Africa is becoming an increasingly attractive place for foreign investors due to various economic, political and social reforms that are taking place on the continent, resulting in an enabling business environment conducive to foreign investment. However, with negative international media coverage on the African continent keeping some investors at bay, US president Barack Obama aptly advised: “See the Africa that so often is overlooked in the media – the Africa that is innovative and growing and dynamic.”

African economies often rank among the most resilient in the world. In May 2011, the Harvard Business Review wrote that in the middle of the 2009 global economic recession, Africa was the only region apart from Asia that grew positively, at about 2%. Moreover, the continent’s growth has been on an upward trajectory ever since then, reaching 4.5% in 2010 and 5.0% in 2011.

As the African continent continues on this developmental upward pace, it is still facing significant headwinds. While economies have been growing, the lack of access to electricity – approximately 600 million people in sub-Saharan Africa do not have grid access – has had severe impacts on GDP growth, with the concomitant inability of governments to provide crucial services to their people.

Nigeria country focus: Impact of tariff increases

Robert Dickerman, MD and CEO of Enugu Electricity Distribution Company, recently stated that Nigeria generates 156 units of electricity per person, while India generates 774 units of electricity per person, stressing that the country records the lowest electricity generation per person in the world. Although Nigeria’s generation rose in 2015, holding around 4,500MW due to higher gas supplies, it still requires US$40 billion to move its electricity generation from the current 4,500MW of electricity to 20,000MW by 2020. Furthermore, the country is crippled by customers only paying for approximately 50% of the energy they receive; thus the entire value chain is virtually insolvent and investment is severely constrained.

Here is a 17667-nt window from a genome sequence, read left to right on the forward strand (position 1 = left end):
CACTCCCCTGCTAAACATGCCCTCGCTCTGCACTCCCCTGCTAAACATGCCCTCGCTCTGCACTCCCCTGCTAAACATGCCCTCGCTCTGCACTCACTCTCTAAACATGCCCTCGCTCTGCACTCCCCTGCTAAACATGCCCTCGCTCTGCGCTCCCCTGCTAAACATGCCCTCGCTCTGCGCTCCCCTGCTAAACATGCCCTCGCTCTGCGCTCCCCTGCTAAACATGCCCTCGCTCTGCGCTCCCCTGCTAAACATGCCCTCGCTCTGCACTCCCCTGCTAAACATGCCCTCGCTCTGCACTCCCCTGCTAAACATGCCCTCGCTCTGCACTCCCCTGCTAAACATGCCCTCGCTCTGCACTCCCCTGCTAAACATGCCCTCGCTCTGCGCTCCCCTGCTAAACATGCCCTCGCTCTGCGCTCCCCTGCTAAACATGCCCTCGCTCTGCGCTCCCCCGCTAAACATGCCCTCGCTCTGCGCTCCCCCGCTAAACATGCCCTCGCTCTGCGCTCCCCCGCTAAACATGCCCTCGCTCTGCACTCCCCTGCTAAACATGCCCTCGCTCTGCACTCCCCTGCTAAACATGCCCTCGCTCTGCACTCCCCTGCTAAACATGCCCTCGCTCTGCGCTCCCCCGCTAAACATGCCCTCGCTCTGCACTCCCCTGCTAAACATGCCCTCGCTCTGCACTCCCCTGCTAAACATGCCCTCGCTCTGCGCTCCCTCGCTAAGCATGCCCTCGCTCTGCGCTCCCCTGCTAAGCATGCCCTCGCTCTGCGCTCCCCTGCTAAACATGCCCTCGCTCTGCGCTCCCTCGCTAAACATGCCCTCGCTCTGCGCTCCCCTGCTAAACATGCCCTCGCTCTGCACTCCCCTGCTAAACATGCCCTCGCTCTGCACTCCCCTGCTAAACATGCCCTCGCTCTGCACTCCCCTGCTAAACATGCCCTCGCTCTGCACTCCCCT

In Nigeria’s case, the introduction of a cost-reflective tariff introduced in February 2016 is a starting point to achieve a sound economic basis for energy prices and encourage financiers to invest more in the power sector. It is through cost-reflective tariffs that the necessary positive signals are sent to investors who depend on steady revenue streams to manage stable energy supply and modernise the sector. For Nigeria, pricing has broad implications for the health of the six power generation companies (Gencos), a transmission company and 11 distribution companies (Discos) all managed as separate commercial entities under a transit public company, the Power Holding Company of Nigeria (PHCN). As stated, the Nigerian Electricity Regulatory Commission (NERC) implemented the tariff hike and integrated the fixed charge component in the adjusted Multi Year Tariff Order (MYTO). Dolapo Kukoyi, a partner at Detail Solicitors in Nigeria, emphasised that achieving cost-reflective tariffs has been paramount in the Nigerian power sector this year, particularly because the Transition Electricity Market was supposed to take off to ensure an operational market with contracts becoming effective: Nigerian Bulk Electricity Trading (NBET) becoming operational and market participants taking financial and contractual responsibility for their obligations in 2015.

With an enabling economic and regulatory environment, there are interesting opportunities and best practices being implemented in the West Africa region. For example, the West African Power Pool (WAPP) is driving a project to develop a 1,300km (807 miles) interconnection line across Ivory Coast, Guinea, Liberia and Sierra Leone. A consortium of development agencies including the World Bank, African Development Bank, European Investment Bank and German Export Bank have agreed to provide €329 million (US$374.43 million) over 25 years for the project, thus enhancing power trading on a regional level.